30. The Commission seeks comment on whether there are additional specific steps the Commission should take to incent providers to refocus their efforts away from merely churning users between providers and toward finding and adding new-to-category VRS users who have not been able to benefit from VRS to date. The Commission also seeks comment on steps that it should take to reduce the increasing incidence of relay hang-ups by businesses and others who not acquainted with TRS, as well as general measures needed to familiarize the general public about the existence and purpose of TRS. Finally, the Commission seeks comment on whether there are specific actions the Commission should take to supplement provider outreach efforts to expand the availability of VRS to more users and build acceptance of VRS in the greater community.
31. If a new-to-category incentive payment is adopted, what impact would such adoption have on research and development relating to VRS and, more broadly, TRS? Would providers have sufficient incentive and means to invest in research and development on VRS access technology, improving their call platforms, and/or other aspects of the provision of VRS? Would the introduction of standards for iTRS access technology facilitate research and development by VRS providers? Would such standards incent equipment manufacturers that have not traditionally invested in VRS and other TRS technologies to do so going forward? What other steps could the Commission take to promote research and development in VRS and other forms of TRS?
B. Addressing VRS User Lock In and Access to Advanced Technology
1. Defining VRS Access Technologies
32. The Commission in the First Numbering Order used the defined term “CPE” to describe “TRS customer premises equipment,” or the technology used to access Internet-based TRS. Because the use of this term has created some confusion among providers as new access technologies have been brought to market, and to distinguish the equipment, software and other technologies used to access VRS from “customer premises equipment” as that term is defined in section 3 of the Act, the Commission proposes to amend §§ 64.605 and 64.611 of its rules by replacing the term “CPE” where it appears with the term “iTRS access technology.” The Commission proposes to define “iTRS access technology” as “any equipment, software, or other technology issued, leased, or provided by an Internet-based TRS provider that can be used to make or receive an Internet-based TRS call.” Thus, any software, hardware, or other technology issued, leased, or otherwise provided to VRS or IP Relay users by Internet-based TRS providers, including “provider distributed equipment” and “provider based software,” whether used alone or in conjunction with “off-the-shelf software and hardware,” would qualify as “iTRS access technology.” Given the differential treatment of VRS and IP Relay proposed in document FCC 11-184, the Commission further proposes to refer separately to iTRS access technology as “VRS access technology” and “IP Relay access technology” where appropriate. The Commission seeks comment on this proposal.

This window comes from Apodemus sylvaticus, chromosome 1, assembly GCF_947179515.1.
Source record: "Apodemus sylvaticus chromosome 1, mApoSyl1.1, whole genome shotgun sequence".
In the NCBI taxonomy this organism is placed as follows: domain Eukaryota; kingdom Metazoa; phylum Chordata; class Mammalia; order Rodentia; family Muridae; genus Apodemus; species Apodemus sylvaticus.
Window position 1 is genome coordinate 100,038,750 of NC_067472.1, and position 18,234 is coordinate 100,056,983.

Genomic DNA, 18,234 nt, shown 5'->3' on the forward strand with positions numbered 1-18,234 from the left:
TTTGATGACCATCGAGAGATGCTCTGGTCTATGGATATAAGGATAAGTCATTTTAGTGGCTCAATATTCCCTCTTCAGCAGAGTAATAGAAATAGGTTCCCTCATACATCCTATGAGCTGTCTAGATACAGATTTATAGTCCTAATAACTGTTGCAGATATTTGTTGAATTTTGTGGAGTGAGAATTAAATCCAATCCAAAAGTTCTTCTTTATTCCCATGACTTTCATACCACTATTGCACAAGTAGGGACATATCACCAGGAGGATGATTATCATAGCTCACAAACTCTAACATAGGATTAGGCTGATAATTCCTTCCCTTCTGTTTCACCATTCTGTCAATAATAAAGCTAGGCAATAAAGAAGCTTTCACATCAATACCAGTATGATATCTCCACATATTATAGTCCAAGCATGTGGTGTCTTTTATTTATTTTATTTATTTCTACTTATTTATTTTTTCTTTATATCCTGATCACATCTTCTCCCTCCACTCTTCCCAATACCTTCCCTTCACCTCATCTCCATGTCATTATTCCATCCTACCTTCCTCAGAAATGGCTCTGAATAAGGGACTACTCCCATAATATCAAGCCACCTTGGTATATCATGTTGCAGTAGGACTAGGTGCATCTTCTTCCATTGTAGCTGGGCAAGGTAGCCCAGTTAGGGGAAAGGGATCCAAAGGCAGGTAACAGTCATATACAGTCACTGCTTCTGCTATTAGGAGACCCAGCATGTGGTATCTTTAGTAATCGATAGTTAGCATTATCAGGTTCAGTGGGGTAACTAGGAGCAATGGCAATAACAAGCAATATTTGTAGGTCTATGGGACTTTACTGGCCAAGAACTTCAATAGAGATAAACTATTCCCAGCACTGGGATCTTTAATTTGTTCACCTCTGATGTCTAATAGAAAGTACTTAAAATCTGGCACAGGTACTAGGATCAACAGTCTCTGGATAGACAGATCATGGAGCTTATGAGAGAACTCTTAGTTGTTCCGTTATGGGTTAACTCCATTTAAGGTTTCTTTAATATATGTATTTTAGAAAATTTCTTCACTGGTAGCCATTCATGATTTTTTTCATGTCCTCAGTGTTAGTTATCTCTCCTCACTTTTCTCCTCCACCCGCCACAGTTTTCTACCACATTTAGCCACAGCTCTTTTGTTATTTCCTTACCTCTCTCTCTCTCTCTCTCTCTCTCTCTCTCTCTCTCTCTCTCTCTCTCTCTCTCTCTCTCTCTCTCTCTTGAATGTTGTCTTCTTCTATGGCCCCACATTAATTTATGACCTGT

2. Establishing Standards for iTRS Access Technology
33. Prior to the Commission's establishment of its Part 68 rules in 1975, terminal equipment was manufactured almost exclusively by Western Electric, which was part of the Bell System of companies that included the monopoly local exchange and long distance providers in most parts of the country. This ensured that no harmful terminal equipment was connected to the public switched telephone network, but also created a monopoly in the development and manufacture of terminal equipment. The Part 68 rules are premised on a compromise whereby providers are required to allow terminal equipment manufactured by anyone to be connected to their networks, provided that the terminal equipment has been shown to meet the technical criteria for preventing network harm that are established in the Part 68 rules. The Commission's Part 68 rules have facilitated a vibrant, competitive market for terminal equipment, reducing prices and resulting in a proliferation of new equipment and capabilities available to consumers.